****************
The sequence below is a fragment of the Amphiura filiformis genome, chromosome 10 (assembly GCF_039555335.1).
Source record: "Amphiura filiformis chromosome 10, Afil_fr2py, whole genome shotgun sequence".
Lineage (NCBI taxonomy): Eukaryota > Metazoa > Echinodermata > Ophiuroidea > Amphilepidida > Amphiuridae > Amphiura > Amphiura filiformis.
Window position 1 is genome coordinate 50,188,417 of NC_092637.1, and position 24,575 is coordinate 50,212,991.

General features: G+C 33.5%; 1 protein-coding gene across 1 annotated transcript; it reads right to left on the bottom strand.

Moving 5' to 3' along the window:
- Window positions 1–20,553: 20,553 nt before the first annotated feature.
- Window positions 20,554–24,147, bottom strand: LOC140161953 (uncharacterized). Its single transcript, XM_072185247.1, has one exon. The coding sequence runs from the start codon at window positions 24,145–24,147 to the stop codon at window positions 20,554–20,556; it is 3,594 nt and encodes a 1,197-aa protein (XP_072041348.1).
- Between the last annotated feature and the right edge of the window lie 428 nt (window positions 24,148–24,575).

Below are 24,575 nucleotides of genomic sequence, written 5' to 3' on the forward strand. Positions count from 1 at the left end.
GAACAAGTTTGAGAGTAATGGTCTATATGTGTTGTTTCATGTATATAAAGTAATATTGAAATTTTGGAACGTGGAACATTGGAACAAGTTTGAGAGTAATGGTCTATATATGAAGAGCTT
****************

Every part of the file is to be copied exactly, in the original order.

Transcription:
The sequence below is a fragment of the Amphiura filiformis genome, chromosome 10 (assembly GCF_039555335.1).
Source record: "Amphiura filiformis chromosome 10, Afil_fr2py, whole genome shotgun sequence".
Lineage (NCBI taxonomy): Eukaryota > Metazoa > Echinodermata > Ophiuroidea > Amphilepidida > Amphiuridae > Amphiura > Amphiura filiformis.
Window position 1 is genome coordinate 50,188,417 of NC_092637.1, and position 24,575 is coordinate 50,212,991.

General features: G+C 33.5%; 1 protein-coding gene across 1 annotated transcript; it reads right to left on the bottom strand.

Moving 5' to 3' along the window:
- Window positions 1–20,553: 20,553 nt before the first annotated feature.
- Window positions 20,554–24,147, bottom strand: LOC140161953 (uncharacterized). Its single transcript, XM_072185247.1, has one exon. The coding sequence runs from the start codon at window positions 24,145–24,147 to the stop codon at window positions 20,554–20,556; it is 3,594 nt and encodes a 1,197-aa protein (XP_072041348.1).
- Between the last annotated feature and the right edge of the window lie 428 nt (window positions 24,148–24,575).

Below are 24,575 nucleotides of genomic sequence, written 5' to 3' on the forward strand. Positions count from 1 at the left end.
GAACAAGTTTGAGAGTAATGGTCTATATGTGTTGTTTCATGTATATAAAGTAATATTGAAATTTTGGAACGTGGAACATTGGAACAAGTTTGAGAGTAATGGTCTATATATGAAGAGCTT